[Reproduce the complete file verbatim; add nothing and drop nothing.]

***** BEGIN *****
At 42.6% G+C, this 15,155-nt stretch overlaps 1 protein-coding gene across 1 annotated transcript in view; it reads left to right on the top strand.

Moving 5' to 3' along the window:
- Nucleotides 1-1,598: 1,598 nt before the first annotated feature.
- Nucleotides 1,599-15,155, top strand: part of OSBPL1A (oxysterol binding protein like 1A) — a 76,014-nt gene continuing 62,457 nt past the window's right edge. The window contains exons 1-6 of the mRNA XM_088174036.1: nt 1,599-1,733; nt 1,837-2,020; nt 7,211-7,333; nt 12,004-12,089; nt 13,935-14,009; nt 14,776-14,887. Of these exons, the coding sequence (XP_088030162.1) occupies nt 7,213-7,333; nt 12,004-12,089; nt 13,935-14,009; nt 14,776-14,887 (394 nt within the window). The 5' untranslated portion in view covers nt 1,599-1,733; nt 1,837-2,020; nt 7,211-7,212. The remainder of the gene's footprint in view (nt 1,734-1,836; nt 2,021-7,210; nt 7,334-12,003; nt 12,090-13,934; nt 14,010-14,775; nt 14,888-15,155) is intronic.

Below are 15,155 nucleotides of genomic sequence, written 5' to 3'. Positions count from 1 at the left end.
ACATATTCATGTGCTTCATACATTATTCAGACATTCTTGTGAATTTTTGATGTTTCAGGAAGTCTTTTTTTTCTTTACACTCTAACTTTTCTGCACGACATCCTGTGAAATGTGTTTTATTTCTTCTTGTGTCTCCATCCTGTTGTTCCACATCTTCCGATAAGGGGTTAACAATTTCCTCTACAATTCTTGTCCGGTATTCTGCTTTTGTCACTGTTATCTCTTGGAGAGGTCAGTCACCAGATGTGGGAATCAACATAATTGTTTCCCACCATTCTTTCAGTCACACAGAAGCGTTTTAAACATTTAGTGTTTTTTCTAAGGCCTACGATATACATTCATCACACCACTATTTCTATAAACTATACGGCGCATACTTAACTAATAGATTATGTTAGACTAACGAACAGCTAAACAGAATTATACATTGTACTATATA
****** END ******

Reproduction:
At 42.6% G+C, this 15,155-nt stretch overlaps 1 protein-coding gene across 1 annotated transcript in view; it reads left to right on the top strand.

Moving 5' to 3' along the window:
- Nucleotides 1-1,598: 1,598 nt before the first annotated feature.
- Nucleotides 1,599-15,155, top strand: part of OSBPL1A (oxysterol binding protein like 1A) — a 76,014-nt gene continuing 62,457 nt past the window's right edge. The window contains exons 1-6 of the mRNA XM_088174036.1: nt 1,599-1,733; nt 1,837-2,020; nt 7,211-7,333; nt 12,004-12,089; nt 13,935-14,009; nt 14,776-14,887. Of these exons, the coding sequence (XP_088030162.1) occupies nt 7,213-7,333; nt 12,004-12,089; nt 13,935-14,009; nt 14,776-14,887 (394 nt within the window). The 5' untranslated portion in view covers nt 1,599-1,733; nt 1,837-2,020; nt 7,211-7,212. The remainder of the gene's footprint in view (nt 1,734-1,836; nt 2,021-7,210; nt 7,334-12,003; nt 12,090-13,934; nt 14,010-14,775; nt 14,888-15,155) is intronic.

Below are 15,155 nucleotides of genomic sequence, written 5' to 3'. Positions count from 1 at the left end.
ACATATTCATGTGCTTCATACATTATTCAGACATTCTTGTGAATTTTTGATGTTTCAGGAAGTCTTTTTTTTCTTTACACTCTAACTTTTCTGCACGACATCCTGTGAAATGTGTTTTATTTCTTCTTGTGTCTCCATCCTGTTGTTCCACATCTTCCGATAAGGGGTTAACAATTTCCTCTACAATTCTTGTCCGGTATTCTGCTTTTGTCACTGTTATCTCTTGGAGAGGTCAGTCACCAGATGTGGGAATCAACATAATTGTTTCCCACCATTCTTTCAGTCACACAGAAGCGTTTTAAACATTTAGTGTTTTTTCTAAGGCCTACGATATACATTCATCACACCACTATTTCTATAAACTATACGGCGCATACTTAACTAATAGATTATGTTAGACTAACGAACAGCTAAACAGAATTATACATTGTACTATATA